25. 25. Like Dada,Bauhaus alsopublishedperiodicals andmagazines.Head of printingand design forBauhaus Magazinewas Herbert Bayer.The Bauhausschool alsopublished bookscalledBauhausbücher
  26. 26. art deco 1920 - 1935
  27. 27. Art Deco Center: Paris. Gained the title “Art Deco” from Exposition Internationale des Arts Decoratifs et Industriels Modernes in 1925 A new kind of decorative and elegant art. Reached its high point in the mid ’20s – mid 30’s. Reaction to the forced austerity caused by WWI.
  28. 28. Characteristics of Art Deco Geometric shapes Although not the flowing swirls of Art Nouveau, had bolder curves and less “fussy” designs. Bold colors, and new ways of shading pictures. Idealistic images of the “flaming youth” of the “roaring twenties”. Carried a theme through pieces, especially in interiors and architecture.
  29. 29. Exposition Internationale des artsDecoratifs et Industriels Modernes April – November 1925 Held in Paris To show the world that France once again led the way in a new evolving international style – “Art Deco”. Changed the perception of Bauhaus, Colonial Art and, predominantly, the Art Deco style as legitimate movements.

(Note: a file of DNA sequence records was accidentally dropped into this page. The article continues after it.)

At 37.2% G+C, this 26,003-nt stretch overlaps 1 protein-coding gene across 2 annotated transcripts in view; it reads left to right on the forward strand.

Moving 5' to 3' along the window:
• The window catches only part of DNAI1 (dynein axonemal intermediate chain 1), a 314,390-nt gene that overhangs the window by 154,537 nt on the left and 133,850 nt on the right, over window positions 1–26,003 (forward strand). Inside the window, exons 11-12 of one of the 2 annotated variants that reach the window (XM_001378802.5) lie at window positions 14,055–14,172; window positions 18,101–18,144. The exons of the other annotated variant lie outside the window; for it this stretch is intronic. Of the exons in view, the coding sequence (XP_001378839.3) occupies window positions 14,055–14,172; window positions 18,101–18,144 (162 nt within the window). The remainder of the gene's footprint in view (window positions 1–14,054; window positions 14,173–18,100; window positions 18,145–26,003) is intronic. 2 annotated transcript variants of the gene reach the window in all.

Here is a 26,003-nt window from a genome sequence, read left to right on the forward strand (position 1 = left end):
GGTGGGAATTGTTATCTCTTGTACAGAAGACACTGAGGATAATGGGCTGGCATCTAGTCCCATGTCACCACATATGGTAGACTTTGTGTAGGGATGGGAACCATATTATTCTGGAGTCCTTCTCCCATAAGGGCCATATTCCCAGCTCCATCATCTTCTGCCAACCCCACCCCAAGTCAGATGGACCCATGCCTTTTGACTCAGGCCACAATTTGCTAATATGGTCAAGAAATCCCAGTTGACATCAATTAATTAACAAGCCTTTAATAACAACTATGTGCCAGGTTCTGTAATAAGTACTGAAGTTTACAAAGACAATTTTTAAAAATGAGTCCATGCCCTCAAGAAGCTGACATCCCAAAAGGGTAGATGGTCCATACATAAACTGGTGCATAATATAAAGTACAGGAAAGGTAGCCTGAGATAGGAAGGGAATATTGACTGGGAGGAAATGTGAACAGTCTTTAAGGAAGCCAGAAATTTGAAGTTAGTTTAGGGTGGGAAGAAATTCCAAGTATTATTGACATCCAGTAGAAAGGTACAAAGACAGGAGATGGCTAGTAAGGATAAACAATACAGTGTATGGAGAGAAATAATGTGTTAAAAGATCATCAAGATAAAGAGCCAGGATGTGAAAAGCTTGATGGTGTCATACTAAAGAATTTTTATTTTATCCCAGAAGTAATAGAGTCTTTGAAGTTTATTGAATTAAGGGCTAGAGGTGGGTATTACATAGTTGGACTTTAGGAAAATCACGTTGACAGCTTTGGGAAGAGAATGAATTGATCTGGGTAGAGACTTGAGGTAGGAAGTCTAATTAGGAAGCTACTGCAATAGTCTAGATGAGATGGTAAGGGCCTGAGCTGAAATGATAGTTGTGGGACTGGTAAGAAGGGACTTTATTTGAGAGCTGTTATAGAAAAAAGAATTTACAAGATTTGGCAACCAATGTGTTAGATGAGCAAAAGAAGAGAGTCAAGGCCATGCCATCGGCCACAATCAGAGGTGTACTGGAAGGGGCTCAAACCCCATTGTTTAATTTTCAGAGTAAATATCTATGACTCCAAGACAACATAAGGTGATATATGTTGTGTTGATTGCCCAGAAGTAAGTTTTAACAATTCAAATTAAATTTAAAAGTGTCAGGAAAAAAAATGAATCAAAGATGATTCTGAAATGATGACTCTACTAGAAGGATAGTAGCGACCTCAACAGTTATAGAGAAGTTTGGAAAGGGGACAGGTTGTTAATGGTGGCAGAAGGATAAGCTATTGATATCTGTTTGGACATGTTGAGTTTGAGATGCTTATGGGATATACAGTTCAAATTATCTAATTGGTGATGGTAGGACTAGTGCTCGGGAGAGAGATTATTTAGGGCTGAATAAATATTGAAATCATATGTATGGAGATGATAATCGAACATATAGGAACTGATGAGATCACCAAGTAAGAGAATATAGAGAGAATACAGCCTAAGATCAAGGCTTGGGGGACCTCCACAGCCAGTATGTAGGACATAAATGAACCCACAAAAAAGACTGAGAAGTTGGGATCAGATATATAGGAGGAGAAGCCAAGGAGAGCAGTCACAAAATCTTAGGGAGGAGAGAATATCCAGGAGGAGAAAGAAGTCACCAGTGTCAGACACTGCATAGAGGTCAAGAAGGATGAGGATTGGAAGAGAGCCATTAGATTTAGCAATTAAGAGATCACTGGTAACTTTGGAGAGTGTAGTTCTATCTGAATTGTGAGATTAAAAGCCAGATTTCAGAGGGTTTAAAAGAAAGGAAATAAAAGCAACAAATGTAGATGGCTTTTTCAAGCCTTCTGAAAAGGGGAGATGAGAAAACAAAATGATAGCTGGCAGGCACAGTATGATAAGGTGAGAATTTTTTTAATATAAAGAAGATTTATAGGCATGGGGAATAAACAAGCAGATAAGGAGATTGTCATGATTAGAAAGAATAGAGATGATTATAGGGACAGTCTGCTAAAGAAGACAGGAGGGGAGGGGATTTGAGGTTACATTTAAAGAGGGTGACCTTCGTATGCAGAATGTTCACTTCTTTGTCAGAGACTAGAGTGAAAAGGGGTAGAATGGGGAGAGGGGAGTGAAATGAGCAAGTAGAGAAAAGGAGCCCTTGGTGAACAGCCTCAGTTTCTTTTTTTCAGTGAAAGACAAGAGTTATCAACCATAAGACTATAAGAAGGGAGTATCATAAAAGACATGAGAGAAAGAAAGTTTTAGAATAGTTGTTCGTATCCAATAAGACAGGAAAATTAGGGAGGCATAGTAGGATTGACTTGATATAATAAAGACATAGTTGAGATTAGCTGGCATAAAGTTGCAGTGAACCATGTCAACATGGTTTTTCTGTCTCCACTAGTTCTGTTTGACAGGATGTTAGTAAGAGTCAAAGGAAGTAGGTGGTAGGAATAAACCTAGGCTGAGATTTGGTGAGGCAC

30. 30. Important Art Deco Artists Tamara de Lempicka (1898 – 1980) “Erte” - Romain De Tirtoff (1892 – 1990) William Van Allen (1883 – 1954) “Cassandre” - Adolphe Mouron (1901 – 1968)
  31. 31. Tamara deLempickaSelf Portrait inthe GreenBugatti1925
  32. 32. Erte Design forLanternbearer in “Venise XVII” 1919
  33. 33. ErteL’Arc En Ciel(Cover for“HarpersBazaar”)1929
  34. 34. CassandreL’Atlantique1932
  35. 35. early surrealism 1920 - 1935
  36. 36. SurrealismInspired by new psychology of two men: Sigmund Freud & Carl Gustav Jung